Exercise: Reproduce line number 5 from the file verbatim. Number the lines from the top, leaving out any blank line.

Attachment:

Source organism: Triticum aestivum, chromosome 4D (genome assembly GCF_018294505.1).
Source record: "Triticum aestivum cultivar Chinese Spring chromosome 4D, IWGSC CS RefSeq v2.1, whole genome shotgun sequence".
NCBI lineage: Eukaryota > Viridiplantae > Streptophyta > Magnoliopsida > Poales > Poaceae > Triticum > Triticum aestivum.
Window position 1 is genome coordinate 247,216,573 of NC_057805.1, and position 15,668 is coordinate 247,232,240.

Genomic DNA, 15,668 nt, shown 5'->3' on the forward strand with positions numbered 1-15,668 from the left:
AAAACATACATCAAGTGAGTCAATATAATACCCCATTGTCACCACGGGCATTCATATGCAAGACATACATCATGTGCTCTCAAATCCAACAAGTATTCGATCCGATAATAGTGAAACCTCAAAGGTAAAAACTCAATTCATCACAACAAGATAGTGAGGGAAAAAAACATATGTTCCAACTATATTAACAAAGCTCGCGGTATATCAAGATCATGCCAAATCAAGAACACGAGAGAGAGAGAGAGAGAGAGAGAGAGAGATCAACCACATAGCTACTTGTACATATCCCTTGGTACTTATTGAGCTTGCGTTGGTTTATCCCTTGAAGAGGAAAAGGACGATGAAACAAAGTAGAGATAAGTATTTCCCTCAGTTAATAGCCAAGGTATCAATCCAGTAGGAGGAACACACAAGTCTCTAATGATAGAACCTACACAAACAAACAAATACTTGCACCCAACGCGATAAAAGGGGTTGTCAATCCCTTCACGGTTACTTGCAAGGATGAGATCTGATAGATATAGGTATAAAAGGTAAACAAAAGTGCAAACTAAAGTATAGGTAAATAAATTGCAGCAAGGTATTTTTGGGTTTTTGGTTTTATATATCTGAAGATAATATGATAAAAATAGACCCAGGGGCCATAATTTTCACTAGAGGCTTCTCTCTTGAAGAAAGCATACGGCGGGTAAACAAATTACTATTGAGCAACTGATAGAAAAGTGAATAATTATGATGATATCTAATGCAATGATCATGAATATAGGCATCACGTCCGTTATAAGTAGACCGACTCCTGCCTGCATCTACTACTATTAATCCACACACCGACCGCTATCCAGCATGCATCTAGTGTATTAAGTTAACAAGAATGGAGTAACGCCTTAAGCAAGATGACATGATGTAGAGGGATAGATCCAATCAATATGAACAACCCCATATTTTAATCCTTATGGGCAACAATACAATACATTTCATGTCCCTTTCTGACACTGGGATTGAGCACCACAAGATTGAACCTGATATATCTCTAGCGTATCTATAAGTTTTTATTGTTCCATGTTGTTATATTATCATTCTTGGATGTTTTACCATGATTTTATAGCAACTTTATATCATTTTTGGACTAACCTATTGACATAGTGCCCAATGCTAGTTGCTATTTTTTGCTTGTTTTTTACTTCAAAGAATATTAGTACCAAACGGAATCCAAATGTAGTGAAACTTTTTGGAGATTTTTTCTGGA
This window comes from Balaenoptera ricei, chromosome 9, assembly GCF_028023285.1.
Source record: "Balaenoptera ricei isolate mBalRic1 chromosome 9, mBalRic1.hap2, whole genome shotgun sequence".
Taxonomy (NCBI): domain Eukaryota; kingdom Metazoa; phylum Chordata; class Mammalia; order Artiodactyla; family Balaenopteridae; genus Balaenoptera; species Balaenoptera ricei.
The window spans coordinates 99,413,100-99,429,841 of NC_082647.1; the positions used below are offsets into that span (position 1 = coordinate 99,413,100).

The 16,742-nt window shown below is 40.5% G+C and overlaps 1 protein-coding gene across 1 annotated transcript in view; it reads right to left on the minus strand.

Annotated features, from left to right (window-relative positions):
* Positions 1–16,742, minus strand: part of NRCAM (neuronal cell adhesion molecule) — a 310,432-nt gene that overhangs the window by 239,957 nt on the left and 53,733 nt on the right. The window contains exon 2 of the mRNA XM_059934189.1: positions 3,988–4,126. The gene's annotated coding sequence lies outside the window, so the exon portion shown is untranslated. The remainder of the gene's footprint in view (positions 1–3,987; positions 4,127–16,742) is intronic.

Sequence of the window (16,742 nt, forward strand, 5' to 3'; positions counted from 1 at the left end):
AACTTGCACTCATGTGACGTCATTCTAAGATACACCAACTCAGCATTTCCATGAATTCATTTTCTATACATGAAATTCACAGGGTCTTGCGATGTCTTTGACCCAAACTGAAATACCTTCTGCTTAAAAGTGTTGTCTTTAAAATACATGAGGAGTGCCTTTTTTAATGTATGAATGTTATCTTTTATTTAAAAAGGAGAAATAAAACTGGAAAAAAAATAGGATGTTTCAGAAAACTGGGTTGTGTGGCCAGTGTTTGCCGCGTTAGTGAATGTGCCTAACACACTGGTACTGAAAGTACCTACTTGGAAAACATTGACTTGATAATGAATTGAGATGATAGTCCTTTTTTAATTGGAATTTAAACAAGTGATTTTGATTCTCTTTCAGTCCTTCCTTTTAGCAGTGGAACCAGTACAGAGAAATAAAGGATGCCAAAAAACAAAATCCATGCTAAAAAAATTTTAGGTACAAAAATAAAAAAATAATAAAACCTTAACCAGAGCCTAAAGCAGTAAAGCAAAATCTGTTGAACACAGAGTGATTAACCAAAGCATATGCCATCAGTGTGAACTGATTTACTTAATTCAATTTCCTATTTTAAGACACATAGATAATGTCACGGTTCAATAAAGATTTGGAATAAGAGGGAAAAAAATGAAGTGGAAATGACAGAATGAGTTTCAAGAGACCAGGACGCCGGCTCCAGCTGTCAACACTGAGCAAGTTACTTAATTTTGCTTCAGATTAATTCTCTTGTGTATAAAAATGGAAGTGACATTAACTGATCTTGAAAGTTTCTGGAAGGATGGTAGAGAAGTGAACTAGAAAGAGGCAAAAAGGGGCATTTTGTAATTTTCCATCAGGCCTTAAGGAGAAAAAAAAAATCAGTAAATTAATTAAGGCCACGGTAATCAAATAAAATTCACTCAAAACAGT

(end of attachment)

Genomic DNA, 15,668 nt, shown 5'->3' on the forward strand with positions numbered 1-15,668 from the left: